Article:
Darkened billboard on Venice Boulevard in Los Angeles (photo: Dennis Hathaway, Ban Billboard Blight)
Six years after agitators began complaining that large electronic billboards scattered around Los Angeles were a blight on neighborhoods, a threat to public health, a distraction to motorists and illegally approved by the city―and four months after a judge ruled they had to be turned off―77 brightly lit billboards went dark.
It took a second court order last Friday, giving the two owners of the billboards three days to turn them off, before this episode of the ongoing saga concluded. They vowed to be back and expressed concern in their press release that, contrary to the claims of its critics, public safety will suffer in their absence.
“Turning off these signs, even temporarily, hurts the community and the economy of the City of Los Angeles by eliminating a vital public safety and community resource and a valuable effective advertising tool for local and national businesses,” Clear Channel Outdoor spokesman David Grabert, VP of Marketing & Communication.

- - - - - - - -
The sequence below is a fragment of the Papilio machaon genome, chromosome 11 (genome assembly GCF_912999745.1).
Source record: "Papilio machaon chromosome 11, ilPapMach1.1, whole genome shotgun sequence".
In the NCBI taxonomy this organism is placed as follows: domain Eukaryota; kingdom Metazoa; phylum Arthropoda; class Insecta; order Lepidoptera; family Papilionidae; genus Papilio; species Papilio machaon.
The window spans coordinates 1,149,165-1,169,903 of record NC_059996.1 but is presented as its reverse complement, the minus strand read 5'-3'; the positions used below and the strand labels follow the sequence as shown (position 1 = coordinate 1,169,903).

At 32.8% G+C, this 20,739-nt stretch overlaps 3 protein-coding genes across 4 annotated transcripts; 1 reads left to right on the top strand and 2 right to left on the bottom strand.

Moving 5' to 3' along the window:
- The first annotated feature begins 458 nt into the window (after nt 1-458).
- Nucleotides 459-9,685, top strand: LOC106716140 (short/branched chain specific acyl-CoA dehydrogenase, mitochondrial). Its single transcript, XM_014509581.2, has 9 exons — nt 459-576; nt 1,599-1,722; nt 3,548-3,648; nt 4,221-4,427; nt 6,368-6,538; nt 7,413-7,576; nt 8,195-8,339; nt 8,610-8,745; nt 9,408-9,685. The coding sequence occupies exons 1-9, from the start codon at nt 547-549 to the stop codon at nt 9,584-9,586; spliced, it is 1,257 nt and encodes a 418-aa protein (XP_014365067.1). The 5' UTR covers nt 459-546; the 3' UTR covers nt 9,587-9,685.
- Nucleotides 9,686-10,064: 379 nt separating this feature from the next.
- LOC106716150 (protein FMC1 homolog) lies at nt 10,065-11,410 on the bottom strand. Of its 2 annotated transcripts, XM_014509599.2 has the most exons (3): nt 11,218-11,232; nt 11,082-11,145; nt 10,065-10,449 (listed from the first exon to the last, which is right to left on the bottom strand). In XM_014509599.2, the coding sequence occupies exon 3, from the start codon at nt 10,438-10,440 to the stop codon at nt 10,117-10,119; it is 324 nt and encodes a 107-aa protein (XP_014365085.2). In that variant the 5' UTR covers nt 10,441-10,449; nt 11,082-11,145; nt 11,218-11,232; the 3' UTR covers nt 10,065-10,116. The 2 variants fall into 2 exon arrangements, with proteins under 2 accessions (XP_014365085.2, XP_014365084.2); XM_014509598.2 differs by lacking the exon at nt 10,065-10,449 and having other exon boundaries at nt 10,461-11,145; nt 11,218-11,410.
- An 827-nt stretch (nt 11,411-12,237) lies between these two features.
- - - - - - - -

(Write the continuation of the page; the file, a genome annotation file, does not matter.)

Clear Channel operates 67 of the signs. The remaining 22 signs are being separately dealt with.
The digital billboards are remnants of a deal gone south, starting in 2002 when Los Angeles passed a strict sign ordinance. Leading members of the sign industry sued. The resulting settlement in 2006 allowed the sign companies to convert more than 800 conventional billboards to digital. More legal action ensued to block the deal, with opposition coming from anti-sign groups, like the Coalition to Ban Billboard Blight, and small sign companies that had been cut out of the deal.
In 2009 the courts invalidated it, but grandfathered in 100 already-existing electronic signs. Last December, a three-judge panel of California's 2nd District Court of Appeal said the existing signs had to go, too. Clear Channel has threatened to sue the city for $100 million if a new arrangement isn’t reached.
The struggle over digital billboards in Los Angeles extends beyond the local level.
State Senator Alex Padilla introduced legislation in December that would exempt a proposed new downtown L.A. stadium from state laws that limit the use of electronic signs. Senate Bill 31 expands the kinds of products that can be advertised on digital signs and allows them to be offsite, up to 1,000 feet from the stadium.
It is opposed by anti-sign people and small sign companies that suspect the Legislature and governor may favor certain well-connected businesses.